Good point about the liability, but rent is paid in advance a quarter at a time, so you have an asset when that has been paid and not applied. What do you with this scenario (which is the OP's scenario)?
 

Counterofbeans

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Good point about the liability, but rent is paid in advance a quarter at a time,
It is? Did I miss something?? Either way, it doesn't really do much of anything

so you have an asset when that has been paid and not applied. What do you with this scenario (which is the OP's scenario)?

It doesn't matter when the monthly/quarterly cash payment is made. He simply Dr Prepaids when the payment is made and releases 1/3 of it, via a debit, to the corresponding Deferred rent liability account on a monthly basis (i.e. Dr. Deferred Rent, Cr. Prepaids).

Then, he simply Dr Rent expense for the straight line expense that's calculated and Cr. the corresponding Deferred Rent liability account and the world is a happy place.

Ultimately, the Deferred Rent liability account should represent the difference between the calculated, straight-line rent expense vs. the actual cash flows. Since these only become equal at the end of the lease, this is the only time that the deferred rent account will become zero. I generally do this calculation in Excel and I can prove out the deferred rent account at any time.
 
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Samir

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It is? Did I miss something?? Either way, it doesn't really do much of anything
Yes I think you did.
Rent is paid on a quarterly basis and transferred to prepayments where I release it on a monthly basis.
I don't understand how you can say it doesn't make a difference. Rent paid, but not expensed at the time of payment has be accounted for somewhere.
It doesn't matter when the monthly/quarterly cash payment is made. He simply Dr Prepaids when the payment is made and releases 1/3 of it, via a debit, to the corresponding Deferred rent liability account on a monthly basis (i.e. Dr. Deferred Rent, Cr. Prepaids).

Then, he simply Dr Rent expense for the straight line expense that's calculated and Cr. the corresponding Deferred Rent liability account and the world is a happy place.

Ultimately, the Deferred Rent liability account should represent the difference between the calculated, straight-line rent expense vs. the actual cash flows. Since these only become equal at the end of the lease, this is the only time that the deferred rent account will become zero. I generally do this calculation in Excel and I can prove out the deferred rent account at any time.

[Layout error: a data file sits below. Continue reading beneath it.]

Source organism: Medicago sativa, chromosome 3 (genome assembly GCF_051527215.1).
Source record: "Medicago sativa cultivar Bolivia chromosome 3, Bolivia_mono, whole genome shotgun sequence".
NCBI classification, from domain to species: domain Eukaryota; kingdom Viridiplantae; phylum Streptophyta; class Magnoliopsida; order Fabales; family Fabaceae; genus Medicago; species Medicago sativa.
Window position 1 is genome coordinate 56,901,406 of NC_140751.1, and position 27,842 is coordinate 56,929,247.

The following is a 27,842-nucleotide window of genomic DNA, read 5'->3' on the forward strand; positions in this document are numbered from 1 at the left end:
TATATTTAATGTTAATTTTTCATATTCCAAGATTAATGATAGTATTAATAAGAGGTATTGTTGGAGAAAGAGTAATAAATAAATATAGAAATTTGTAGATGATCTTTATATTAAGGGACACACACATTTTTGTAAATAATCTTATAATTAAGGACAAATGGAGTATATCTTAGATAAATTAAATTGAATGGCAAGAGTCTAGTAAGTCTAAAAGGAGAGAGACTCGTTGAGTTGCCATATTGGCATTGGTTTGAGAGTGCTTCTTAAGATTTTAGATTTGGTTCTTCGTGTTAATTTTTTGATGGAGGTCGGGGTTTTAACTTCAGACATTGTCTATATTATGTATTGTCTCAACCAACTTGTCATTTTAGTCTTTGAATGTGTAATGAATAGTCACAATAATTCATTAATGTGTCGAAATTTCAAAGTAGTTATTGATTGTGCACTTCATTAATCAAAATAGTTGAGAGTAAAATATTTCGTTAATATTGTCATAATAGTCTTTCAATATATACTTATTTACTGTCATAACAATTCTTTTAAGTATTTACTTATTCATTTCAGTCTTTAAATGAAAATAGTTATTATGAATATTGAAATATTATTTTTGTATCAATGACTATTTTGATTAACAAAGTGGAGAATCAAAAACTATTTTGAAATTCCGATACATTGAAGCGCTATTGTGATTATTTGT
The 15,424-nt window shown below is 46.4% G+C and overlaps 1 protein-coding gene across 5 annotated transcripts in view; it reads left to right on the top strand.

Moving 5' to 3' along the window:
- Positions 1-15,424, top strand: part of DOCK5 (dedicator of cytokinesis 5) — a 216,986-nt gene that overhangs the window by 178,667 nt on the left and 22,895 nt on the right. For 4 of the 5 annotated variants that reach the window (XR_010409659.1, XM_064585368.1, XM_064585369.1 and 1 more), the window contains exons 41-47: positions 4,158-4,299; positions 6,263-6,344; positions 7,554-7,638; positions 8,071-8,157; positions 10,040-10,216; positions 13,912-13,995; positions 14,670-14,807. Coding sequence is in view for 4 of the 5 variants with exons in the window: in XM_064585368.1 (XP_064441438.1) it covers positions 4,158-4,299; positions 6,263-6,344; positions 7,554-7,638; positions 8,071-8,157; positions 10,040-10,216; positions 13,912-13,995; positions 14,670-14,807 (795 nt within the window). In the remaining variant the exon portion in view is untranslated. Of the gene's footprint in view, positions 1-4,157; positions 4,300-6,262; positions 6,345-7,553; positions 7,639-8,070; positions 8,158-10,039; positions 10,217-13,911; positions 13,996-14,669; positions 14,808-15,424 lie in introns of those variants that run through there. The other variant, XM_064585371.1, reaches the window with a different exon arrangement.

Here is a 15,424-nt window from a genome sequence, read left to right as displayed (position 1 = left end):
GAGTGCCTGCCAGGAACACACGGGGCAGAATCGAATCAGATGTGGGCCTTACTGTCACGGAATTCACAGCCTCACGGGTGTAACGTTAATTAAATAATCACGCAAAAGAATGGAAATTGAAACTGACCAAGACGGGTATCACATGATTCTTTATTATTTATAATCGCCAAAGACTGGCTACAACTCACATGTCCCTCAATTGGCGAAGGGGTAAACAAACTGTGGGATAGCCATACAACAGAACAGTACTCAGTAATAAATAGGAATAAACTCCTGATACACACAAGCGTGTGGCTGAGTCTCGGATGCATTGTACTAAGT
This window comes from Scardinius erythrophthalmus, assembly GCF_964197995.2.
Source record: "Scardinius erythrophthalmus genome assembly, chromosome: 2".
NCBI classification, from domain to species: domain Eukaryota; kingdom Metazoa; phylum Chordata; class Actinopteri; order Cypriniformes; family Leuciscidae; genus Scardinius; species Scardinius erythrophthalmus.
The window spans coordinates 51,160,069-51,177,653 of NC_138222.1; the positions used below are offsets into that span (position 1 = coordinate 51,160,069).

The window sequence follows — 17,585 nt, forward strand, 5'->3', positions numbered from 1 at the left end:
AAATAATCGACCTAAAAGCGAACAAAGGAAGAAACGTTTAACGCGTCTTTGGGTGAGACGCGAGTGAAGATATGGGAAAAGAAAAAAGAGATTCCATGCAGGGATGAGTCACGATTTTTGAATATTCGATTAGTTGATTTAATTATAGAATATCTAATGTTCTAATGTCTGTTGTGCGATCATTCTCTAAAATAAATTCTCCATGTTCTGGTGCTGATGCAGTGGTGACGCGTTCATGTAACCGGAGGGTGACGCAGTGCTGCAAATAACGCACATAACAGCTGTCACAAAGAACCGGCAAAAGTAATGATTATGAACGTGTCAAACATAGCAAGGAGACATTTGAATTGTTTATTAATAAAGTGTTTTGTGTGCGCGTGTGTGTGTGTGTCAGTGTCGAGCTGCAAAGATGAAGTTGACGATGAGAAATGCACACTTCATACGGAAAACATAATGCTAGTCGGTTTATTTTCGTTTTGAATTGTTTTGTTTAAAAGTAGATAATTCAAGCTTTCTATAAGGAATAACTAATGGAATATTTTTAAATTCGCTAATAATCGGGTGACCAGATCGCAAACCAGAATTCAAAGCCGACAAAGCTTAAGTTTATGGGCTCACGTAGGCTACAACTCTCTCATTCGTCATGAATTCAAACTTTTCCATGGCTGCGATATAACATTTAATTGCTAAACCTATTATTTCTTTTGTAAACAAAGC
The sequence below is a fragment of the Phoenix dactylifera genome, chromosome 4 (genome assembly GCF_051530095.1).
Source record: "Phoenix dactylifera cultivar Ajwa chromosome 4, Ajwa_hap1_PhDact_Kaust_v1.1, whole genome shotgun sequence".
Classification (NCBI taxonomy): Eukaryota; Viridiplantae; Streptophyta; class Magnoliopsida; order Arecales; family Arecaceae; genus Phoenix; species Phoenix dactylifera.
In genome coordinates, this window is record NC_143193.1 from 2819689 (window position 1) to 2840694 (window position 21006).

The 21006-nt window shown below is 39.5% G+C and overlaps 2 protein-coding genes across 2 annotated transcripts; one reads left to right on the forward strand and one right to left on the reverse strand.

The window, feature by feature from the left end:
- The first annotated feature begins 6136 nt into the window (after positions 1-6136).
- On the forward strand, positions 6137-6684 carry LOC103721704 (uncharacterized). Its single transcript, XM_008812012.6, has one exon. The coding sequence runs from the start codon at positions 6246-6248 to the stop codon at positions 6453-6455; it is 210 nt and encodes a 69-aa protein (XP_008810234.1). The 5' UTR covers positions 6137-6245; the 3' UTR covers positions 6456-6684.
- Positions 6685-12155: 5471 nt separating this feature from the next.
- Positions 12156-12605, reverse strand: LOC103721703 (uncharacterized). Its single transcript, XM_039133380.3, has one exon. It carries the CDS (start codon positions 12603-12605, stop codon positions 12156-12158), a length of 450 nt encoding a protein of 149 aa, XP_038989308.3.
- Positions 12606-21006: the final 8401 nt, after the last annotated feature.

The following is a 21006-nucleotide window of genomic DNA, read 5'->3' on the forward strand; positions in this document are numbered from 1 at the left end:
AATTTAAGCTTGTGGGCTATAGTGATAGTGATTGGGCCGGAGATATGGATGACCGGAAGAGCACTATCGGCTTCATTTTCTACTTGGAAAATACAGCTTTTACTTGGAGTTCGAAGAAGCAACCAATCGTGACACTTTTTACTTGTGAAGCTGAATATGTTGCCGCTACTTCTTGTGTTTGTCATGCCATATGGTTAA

I think I'm almost following you. Could you show a sample payment and the respective t-charts for all the JEs?
 
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Counterofbeans

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Yes I think you did.
No. Where does the OP say that rent is paid in advance?

I think I misread it when I first went through that post though.

But, even if it is paid in advance, it doesn't make any difference on the P&L. See comment below

I don't understand how you can say it doesn't make a difference. Rent paid, but not expensed at the time of payment has be accounted for somewhere.
It is accounted for somewhere, in prepaid expenses, as stated above. When the cash is paid, however, has no bearing on the P&L impact.


I think I'm almost following you. Could you show a sample payment and the respective t-charts for all the JEs?
Given:
Rent = $200/month, first month is free
6 month lease
Rent is paid one month in advance

Solution:

5 months at $200 = $1,000 total rent to be paid. $1,000 / 6 month lease term = ~$167.

At the close of month 1:

Dr. Rent Exp $167
Cr. Def Rent $167

Also, sometime during month 1, you paid the rent with:

Dr. Prepaid exp $200
Cr. Cash $200

At the close of month 2:

Dr. Def Rent $200
Cr. Prepaid exp $200

Dr. Rent Exp $167
Cr. Def Rent $167

And so on and so on.

At the end of month 6, the deferred liability account you initially set up in month 1 will go to zero. Note how rent expense is the same throughout the lease period.